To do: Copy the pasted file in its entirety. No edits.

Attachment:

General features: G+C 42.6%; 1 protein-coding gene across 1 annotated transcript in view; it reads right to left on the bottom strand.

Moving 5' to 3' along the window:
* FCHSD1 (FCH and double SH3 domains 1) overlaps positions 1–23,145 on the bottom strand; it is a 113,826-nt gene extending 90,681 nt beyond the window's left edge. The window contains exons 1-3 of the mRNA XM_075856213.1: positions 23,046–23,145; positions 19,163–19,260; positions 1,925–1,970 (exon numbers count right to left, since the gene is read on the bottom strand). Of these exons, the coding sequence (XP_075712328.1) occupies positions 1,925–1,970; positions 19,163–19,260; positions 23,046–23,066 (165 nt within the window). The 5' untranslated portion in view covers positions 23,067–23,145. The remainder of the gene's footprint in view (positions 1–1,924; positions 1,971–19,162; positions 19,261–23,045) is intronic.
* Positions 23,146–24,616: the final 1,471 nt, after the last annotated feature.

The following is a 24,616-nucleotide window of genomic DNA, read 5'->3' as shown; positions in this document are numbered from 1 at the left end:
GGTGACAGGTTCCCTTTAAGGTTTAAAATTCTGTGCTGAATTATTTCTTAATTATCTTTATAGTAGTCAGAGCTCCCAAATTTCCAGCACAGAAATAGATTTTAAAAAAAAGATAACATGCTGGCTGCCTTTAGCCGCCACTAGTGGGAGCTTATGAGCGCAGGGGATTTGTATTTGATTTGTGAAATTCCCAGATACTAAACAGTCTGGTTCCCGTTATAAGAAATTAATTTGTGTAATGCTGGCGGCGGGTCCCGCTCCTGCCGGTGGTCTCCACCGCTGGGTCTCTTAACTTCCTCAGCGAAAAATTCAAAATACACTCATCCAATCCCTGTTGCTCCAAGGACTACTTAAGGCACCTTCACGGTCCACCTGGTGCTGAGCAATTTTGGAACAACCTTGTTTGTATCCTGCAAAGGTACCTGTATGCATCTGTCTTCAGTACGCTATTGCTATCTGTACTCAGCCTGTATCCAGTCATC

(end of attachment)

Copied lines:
General features: G+C 42.6%; 1 protein-coding gene across 1 annotated transcript in view; it reads right to left on the bottom strand.

Moving 5' to 3' along the window:
* FCHSD1 (FCH and double SH3 domains 1) overlaps positions 1–23,145 on the bottom strand; it is a 113,826-nt gene extending 90,681 nt beyond the window's left edge. The window contains exons 1-3 of the mRNA XM_075856213.1: positions 23,046–23,145; positions 19,163–19,260; positions 1,925–1,970 (exon numbers count right to left, since the gene is read on the bottom strand). Of these exons, the coding sequence (XP_075712328.1) occupies positions 1,925–1,970; positions 19,163–19,260; positions 23,046–23,066 (165 nt within the window). The 5' untranslated portion in view covers positions 23,067–23,145. The remainder of the gene's footprint in view (positions 1–1,924; positions 1,971–19,162; positions 19,261–23,045) is intronic.
* Positions 23,146–24,616: the final 1,471 nt, after the last annotated feature.

The following is a 24,616-nucleotide window of genomic DNA, read 5'->3' as shown; positions in this document are numbered from 1 at the left end:
GGTGACAGGTTCCCTTTAAGGTTTAAAATTCTGTGCTGAATTATTTCTTAATTATCTTTATAGTAGTCAGAGCTCCCAAATTTCCAGCACAGAAATAGATTTTAAAAAAAAGATAACATGCTGGCTGCCTTTAGCCGCCACTAGTGGGAGCTTATGAGCGCAGGGGATTTGTATTTGATTTGTGAAATTCCCAGATACTAAACAGTCTGGTTCCCGTTATAAGAAATTAATTTGTGTAATGCTGGCGGCGGGTCCCGCTCCTGCCGGTGGTCTCCACCGCTGGGTCTCTTAACTTCCTCAGCGAAAAATTCAAAATACACTCATCCAATCCCTGTTGCTCCAAGGACTACTTAAGGCACCTTCACGGTCCACCTGGTGCTGAGCAATTTTGGAACAACCTTGTTTGTATCCTGCAAAGGTACCTGTATGCATCTGTCTTCAGTACGCTATTGCTATCTGTACTCAGCCTGTATCCAGTCATC